A headline from 10 days ago…
…and a headline from this afternoon:
I’m annoyed at the prospect of having to get another dose so soon, knowing that the side effects are likely to be unpleasant, but I’m also thinking of Louis CK’s bit on people who complain about air travel. It’s cramped and the food sucks but you’re in a chair in the sky, traveling at phenomenal speed to arrive at any destination on Earth in a matter of hours. It’s miraculous.
Forced to choose between enduring a global pandemic in which new variants arise regularly and lay waste to the population and having to take a miracle drug every six months that renders me invincible in exchange for a few hours of fever, I suppose I’ll take door number two.
On Thursday, Pfizer’s Dr. Mikael Dolsten told The Associated Press that early data from the company’s booster study suggests people’s antibody levels jump five- to 10-fold after a third dose, compared to their second dose months earlier.
In August, Pfizer plans to ask the Food and Drug Administration for emergency authorization of a third dose, he said.
Why might that matter for fighting the delta variant? Dolsten pointed to data from Britain and Israel showing the Pfizer vaccine “neutralizes the delta variant very well.” The assumption, he said, is that when antibodies drop low enough, the delta virus eventually could cause a mild infection before the immune system kicks back in.
There are two ways to attack the B.1.617 “Delta” variant. One is to give a third shot of the original Pfizer formula to boost antibodies further, which is what the company is testing now. The other is to tweak the formula so that the antibodies it evokes in new recipients are better tailored to combat Delta. Pfizer’s working on that too. Which of the two approaches the experts end up recommending is unclear.
They may not recommend either, as there’s no hard evidence at the moment that a booster is necessary. Even the “bad news” about Delta this week came packaged with excellent news: Although Pfizer’s vaccine is only 64 percent effective at preventing infection by the variant, it’s still more than 90 percent effective at preventing serious illness. The goal of the vaccines is to keep people out of the hospital, right? Well, two shots of Pfizer does that. So why do we need three?
That’s not an academic question, it’s a logistical one. We’re having enough trouble getting two doses into people; imagine how many would flake out if told they needed to get a third. Pharmacies would suddenly have to juggle the usual daily doses for people getting their first or second shots with third doses for everyone else. On top of that, a booster might backfire by convincing vaccine holdouts that they’ll be on the hook for frequent jabs forever once they decide to begin their regimen. I remember one unvaccinated Republican telling Frank Luntz during a focus group a few months ago that he was reluctant to get his first dose because the head of Pfizer had already begun chattering about a booster for the fall, raising the prospect of “shot after shot after shot.”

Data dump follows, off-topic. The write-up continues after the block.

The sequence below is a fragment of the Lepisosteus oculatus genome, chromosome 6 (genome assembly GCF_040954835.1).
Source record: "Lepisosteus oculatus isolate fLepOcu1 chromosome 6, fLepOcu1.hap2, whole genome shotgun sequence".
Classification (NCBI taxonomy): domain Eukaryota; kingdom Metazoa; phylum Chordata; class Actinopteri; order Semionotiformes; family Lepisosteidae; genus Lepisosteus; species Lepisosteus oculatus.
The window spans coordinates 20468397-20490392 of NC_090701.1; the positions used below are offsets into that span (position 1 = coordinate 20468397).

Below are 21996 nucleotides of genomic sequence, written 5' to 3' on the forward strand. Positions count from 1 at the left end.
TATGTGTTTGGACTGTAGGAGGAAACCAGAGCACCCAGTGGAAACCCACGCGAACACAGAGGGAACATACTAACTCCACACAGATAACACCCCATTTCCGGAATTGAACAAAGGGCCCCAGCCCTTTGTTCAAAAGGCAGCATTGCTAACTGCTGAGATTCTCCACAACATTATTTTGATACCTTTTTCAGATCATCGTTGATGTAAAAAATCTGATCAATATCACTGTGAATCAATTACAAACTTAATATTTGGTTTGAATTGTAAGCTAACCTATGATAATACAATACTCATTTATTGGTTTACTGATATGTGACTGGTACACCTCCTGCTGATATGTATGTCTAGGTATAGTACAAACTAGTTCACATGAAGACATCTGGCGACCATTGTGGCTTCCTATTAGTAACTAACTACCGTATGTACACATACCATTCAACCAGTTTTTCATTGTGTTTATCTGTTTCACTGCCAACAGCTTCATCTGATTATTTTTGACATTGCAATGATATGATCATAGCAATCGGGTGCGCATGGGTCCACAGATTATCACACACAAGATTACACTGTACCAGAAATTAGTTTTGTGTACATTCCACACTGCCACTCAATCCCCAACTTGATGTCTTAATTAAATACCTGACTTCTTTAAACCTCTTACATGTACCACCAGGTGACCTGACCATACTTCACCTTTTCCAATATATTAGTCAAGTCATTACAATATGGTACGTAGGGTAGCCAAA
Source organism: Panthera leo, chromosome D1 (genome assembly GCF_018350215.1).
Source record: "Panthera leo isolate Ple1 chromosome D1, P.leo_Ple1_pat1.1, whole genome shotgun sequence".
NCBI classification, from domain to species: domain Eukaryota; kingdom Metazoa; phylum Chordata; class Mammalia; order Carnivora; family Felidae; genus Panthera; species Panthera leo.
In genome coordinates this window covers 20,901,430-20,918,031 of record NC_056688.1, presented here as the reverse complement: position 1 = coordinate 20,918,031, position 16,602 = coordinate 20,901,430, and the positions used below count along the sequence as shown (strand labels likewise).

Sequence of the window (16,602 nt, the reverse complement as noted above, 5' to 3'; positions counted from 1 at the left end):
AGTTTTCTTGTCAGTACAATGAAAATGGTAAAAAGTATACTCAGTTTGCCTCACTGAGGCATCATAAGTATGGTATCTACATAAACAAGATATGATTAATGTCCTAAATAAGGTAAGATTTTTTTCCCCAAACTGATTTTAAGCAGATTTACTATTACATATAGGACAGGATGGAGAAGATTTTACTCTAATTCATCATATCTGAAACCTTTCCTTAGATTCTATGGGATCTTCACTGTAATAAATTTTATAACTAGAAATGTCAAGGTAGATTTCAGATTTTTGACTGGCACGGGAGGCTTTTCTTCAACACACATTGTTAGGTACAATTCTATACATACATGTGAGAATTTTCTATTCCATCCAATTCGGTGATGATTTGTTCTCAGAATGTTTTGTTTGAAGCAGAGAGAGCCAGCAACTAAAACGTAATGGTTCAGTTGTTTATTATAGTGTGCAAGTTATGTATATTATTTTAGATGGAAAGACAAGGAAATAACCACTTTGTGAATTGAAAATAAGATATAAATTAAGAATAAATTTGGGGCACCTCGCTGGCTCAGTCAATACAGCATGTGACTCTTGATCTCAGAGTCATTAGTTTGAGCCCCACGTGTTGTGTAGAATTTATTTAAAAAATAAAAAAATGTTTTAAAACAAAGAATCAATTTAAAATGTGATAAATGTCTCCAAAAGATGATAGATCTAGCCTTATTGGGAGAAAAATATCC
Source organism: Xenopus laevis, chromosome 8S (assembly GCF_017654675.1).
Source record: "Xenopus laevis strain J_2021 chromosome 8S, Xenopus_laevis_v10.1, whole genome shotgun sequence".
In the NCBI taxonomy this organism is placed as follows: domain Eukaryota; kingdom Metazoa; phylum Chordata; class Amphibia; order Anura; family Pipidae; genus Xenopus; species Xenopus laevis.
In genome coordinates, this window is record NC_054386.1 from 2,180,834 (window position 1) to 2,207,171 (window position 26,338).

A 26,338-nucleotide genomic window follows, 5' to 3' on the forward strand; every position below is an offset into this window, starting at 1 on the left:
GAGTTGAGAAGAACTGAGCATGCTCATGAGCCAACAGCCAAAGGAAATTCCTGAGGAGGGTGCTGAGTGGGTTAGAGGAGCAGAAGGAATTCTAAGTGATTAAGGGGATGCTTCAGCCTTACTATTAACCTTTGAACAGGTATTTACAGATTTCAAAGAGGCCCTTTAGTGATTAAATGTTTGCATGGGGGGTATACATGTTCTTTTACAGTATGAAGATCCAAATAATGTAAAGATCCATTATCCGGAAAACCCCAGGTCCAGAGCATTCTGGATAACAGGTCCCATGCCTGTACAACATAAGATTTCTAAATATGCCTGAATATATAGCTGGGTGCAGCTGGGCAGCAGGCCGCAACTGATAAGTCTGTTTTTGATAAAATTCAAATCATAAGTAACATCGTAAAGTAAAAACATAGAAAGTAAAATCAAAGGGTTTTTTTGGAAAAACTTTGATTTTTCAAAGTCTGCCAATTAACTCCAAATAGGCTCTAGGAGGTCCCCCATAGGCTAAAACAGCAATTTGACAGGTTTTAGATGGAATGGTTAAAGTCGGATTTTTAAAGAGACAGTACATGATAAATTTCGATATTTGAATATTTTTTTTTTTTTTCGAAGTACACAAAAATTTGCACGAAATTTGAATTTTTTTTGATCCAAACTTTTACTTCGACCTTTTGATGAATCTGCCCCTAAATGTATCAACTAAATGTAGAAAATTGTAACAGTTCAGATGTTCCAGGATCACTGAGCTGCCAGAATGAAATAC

Now here’s Pfizer announcing that they’ll seek FDA authorization for a third dose. That’s prudent because of the threat from Delta, but who knows what effect it might have on fencesitters who are still deciding whether to get immunized.
Jeremy Faust, an ER doctor who’s written frequently about COVID, is cautious for now:
What I’m saying is that lower antibody levels alone may not be enough to go on to recommend boosters for adults in particular. We want *patient outcome data*, not antibody numbers that haven’t been correlated to anything. (Albeit that’s not true in every case nor at the extremes)
— Jeremy Faust MD MS (ER physician) (@jeremyfaust) July 8, 2021
Yeah, it seems insane to devote time, money, and energy to getting third doses into people which aren’t even needed to prevent severe illness when there are still millions out there who need their two doses of protection from Delta. And I emphasize “two doses”: A new study out today makes clear that one dose of the vaccines does practically nothing to stop B.1.617. Not only that, Delta also seems to do better than other variants do against antibodies produced by unvaccinated people who’ve had COVID previously.
The researchers looked at blood samples from 103 people who had been infected with the coronavirus. Delta was much less sensitive than Alpha to samples from unvaccinated people in this group, the study found…
The team also analyzed samples from 59 people after they had received the first and second doses of the AstraZeneca or Pfizer-BioNTech vaccines.
Blood samples from just 10 percent of people immunized with one dose of the AstraZeneca or the Pfizer-BioNTech vaccines were able to neutralize the Delta and Beta variants in laboratory experiments. But a second dose boosted that number to 95 percent. There was no major difference in the levels of antibodies elicited by the two vaccines.
It’s vitally important now that people who haven’t been vaxxed yet but want to be are able to get their shots as quickly as possible. Adding a third dose of Pfizer to that mix to boost those who are already safe seems like a needless complication, at least before fall. Interestingly, in fact, although he’s known for taking an “abundance of caution” approach to all things COVID, Anthony Fauci has been keen to stress lately how well two doses of the vaccine do against Delta in studies — even going so far today as to politely question the Israeli data that showed a steep drop in the vaccine’s ability to prevent infection. Fauci’s strategy now is clearly to encourage vaccination to whatever extent possible in order to head off B.1.617. Reassuring people that the vaccines are extremely effective, especially against serious illness, is a way to entice them into getting their shots. I’m curious to see whether he treats the news about a Pfizer booster as an unhelpful distraction from that project.